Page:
Naming Coordination Compounds

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Sabrina Ryu 3L
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Joined: Fri Sep 28, 2018 12:26 am

Naming Coordination Compounds

Postby Sabrina Ryu 3L » Wed Nov 28, 2018 3:07 pm

Do we just have to memorize all of the common ligand names? Or will it be provided to us?

Vy Lu 2B
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Joined: Fri Sep 28, 2018 12:24 am

Re: Naming Coordination Compounds

Postby Vy Lu 2B » Wed Nov 28, 2018 5:45 pm

It will most likely be that we will have to familiarize ourselves with the common ligands and recognize them in the molecules; naming the coordination compounds will also require us to have knowledge of the naming rules taught in lecture.

Kyither Min 2K
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Joined: Wed Oct 03, 2018 12:15 am

Re: Naming Coordination Compounds

Postby Kyither Min 2K » Wed Nov 28, 2018 9:14 pm

I think we will have to know common ligands such as ammine, chloro, and cyano.

Simran Athwal-Dis 3A
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Joined: Fri Sep 28, 2018 12:24 am

Re: Naming Coordination Compounds

Postby Simran Athwal-Dis 3A » Wed Nov 28, 2018 9:47 pm

When does the roman numeral come into play, basically how do you determine what roman numeral to place on a compound?

Julia Lee
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Joined: Fri Sep 28, 2018 12:29 am

Re: Naming Coordination Compounds

Postby Julia Lee » Wed Nov 28, 2018 10:11 pm

Simran Athwal-Dis 3A wrote:When does the roman numeral come into play, basically how do you determine what roman numeral to place on a compound?


The roman numeral is used to state the oxidation state of the transition metal. It can be figured out by using all the other charges in the coordination compound since you know the total charge for a coordination compound has to be neutral (=0)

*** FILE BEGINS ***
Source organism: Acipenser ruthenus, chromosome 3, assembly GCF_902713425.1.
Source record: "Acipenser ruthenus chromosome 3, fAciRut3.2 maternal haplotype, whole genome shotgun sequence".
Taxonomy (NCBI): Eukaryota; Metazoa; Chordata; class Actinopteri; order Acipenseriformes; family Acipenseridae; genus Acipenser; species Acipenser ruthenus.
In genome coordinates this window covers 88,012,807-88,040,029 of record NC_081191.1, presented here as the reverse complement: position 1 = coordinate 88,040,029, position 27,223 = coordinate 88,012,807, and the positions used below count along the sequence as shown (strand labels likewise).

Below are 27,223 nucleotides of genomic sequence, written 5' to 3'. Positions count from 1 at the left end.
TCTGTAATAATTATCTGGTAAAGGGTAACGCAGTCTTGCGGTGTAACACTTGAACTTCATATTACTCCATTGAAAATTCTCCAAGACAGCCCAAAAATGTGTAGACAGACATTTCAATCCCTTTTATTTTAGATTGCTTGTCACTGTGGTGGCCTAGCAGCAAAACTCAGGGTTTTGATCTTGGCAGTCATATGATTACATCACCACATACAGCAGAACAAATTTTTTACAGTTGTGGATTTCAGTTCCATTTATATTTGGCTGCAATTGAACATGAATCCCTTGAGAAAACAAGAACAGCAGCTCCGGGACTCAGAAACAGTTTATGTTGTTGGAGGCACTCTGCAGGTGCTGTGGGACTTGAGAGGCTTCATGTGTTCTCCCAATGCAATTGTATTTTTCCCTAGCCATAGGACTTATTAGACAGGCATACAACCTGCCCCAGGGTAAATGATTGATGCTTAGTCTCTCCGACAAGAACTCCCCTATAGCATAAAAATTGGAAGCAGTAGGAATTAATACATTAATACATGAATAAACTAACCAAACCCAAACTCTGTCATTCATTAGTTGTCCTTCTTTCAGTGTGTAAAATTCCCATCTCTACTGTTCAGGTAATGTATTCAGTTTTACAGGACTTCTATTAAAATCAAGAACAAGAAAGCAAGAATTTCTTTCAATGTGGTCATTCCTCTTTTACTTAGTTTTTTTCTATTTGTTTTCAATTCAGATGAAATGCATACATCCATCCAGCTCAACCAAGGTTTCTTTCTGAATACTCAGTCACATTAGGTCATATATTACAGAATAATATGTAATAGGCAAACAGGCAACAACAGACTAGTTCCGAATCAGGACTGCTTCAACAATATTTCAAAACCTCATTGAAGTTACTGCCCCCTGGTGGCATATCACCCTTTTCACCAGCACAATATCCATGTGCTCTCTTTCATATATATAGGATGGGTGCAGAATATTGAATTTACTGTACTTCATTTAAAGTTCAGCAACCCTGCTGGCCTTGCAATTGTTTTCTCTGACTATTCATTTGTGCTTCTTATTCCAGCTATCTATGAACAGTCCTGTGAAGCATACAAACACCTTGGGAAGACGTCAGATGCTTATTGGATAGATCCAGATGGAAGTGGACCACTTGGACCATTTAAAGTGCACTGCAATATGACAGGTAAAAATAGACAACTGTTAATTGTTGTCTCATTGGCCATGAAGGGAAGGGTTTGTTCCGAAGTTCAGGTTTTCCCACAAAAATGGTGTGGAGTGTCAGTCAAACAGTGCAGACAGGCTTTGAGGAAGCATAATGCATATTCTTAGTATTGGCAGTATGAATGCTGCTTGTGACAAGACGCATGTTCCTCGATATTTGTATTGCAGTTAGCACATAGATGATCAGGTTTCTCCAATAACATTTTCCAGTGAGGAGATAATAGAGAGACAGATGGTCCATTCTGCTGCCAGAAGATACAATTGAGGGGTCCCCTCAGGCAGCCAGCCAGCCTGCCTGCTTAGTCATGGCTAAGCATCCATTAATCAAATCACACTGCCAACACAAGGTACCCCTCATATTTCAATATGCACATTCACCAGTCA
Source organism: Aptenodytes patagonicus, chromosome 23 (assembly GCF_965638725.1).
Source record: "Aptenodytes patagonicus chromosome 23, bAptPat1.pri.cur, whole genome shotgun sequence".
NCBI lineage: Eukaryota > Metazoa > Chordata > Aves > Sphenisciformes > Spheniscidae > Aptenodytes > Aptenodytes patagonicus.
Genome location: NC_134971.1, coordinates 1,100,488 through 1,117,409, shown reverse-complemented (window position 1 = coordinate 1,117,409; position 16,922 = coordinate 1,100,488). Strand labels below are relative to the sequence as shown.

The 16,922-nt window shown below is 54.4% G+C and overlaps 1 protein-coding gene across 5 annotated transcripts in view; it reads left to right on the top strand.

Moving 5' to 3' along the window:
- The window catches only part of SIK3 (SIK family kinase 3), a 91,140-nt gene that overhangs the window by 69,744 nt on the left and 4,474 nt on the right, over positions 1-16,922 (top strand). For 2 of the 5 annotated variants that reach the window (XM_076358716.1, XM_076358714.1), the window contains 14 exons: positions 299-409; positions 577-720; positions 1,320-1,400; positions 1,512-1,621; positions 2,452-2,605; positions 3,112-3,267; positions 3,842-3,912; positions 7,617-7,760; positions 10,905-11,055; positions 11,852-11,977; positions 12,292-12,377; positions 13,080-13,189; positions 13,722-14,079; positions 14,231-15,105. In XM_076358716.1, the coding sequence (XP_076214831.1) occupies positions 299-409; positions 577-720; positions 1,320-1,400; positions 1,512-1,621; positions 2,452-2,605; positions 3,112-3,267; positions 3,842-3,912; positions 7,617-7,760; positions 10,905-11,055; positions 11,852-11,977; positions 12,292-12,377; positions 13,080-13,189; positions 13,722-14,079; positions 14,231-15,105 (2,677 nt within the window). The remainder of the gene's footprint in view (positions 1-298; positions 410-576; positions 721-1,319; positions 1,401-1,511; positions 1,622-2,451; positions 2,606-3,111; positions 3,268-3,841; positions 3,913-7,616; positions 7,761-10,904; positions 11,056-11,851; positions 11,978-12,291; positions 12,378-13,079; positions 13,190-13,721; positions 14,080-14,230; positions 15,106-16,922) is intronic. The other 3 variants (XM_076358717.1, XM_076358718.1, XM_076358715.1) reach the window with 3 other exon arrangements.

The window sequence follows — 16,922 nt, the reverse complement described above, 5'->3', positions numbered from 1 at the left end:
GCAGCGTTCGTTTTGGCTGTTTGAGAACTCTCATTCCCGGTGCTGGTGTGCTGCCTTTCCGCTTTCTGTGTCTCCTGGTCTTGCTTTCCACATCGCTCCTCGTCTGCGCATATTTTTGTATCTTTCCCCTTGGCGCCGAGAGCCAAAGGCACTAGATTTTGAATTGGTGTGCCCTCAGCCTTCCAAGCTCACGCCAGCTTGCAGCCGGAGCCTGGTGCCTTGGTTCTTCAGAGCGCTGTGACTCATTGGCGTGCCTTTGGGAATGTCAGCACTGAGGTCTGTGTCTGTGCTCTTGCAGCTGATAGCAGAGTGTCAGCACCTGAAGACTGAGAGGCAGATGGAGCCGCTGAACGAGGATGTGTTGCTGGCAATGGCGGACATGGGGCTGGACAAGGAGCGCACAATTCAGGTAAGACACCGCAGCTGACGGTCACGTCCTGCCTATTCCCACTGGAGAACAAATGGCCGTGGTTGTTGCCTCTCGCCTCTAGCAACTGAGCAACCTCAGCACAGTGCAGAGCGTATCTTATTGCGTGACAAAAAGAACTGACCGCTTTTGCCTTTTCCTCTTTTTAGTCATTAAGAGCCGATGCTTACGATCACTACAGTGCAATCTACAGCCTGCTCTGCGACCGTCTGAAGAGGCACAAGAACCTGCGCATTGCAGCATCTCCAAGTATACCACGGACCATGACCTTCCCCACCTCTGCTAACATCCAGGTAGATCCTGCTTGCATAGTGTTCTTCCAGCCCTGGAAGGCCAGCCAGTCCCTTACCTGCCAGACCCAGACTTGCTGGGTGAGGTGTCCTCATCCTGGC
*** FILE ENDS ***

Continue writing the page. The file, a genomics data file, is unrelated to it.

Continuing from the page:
Madelyn Romberg 3L
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Joined: Tue Oct 02, 2018 12:16 am

Re: Naming Coordination Compounds

Postby Madelyn Romberg 3L » Thu Nov 29, 2018 1:23 pm

I believe we will need to be able to remember them; he stated during lecture that we can find the common ligands in the textbook, which makes it seem like we should be familiar with them.

mayra martinez 1D
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Joined: Fri Sep 28, 2018 12:17 am

Re: Naming Coordination Compounds

Postby mayra martinez 1D » Fri Nov 30, 2018 5:28 pm

Adding on to the roman numeral question, the roman numeral indicates the charge of the transition metal cation and its used in situations where there are multiple oxidation states that the metal can form and so it helps distinguish the state of the metal. You can generally find it by looking at the coordination compound.

Karla_Ocampo 4E
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Joined: Tue Nov 21, 2017 3:01 am

Re: Naming Coordination Compounds

Postby Karla_Ocampo 4E » Fri Nov 30, 2018 7:28 pm

Hi! I dont think we need to memorize all of them but we do need to be familiar with the common ligands.

Simran Athwal-Dis 3A
Posts: 35
Joined: Fri Sep 28, 2018 12:24 am

Re: Naming Coordination Compounds

Postby Simran Athwal-Dis 3A » Sat Dec 08, 2018 3:55 pm

Chan Mee Lee wrote:The roman numeral is used to state the oxidation state of the transition metal. It can be figured out by using all the other charges in the coordination compound since you know the total charge for a coordination compound has to be neutral (=0)

Thank you so much!

Simran Athwal-Dis 3A
Posts: 35
Joined: Fri Sep 28, 2018 12:24 am

Re: Naming Coordination Compounds

Postby Simran Athwal-Dis 3A » Sat Dec 08, 2018 4:27 pm

mayra martinez 1D wrote:Adding on to the roman numeral question, the roman numeral indicates the charge of the transition metal cation and its used in situations where there are multiple oxidation states that the metal can form and so it helps distinguish the state of the metal. You can generally find it by looking at the coordination compound.

Thank you so much!


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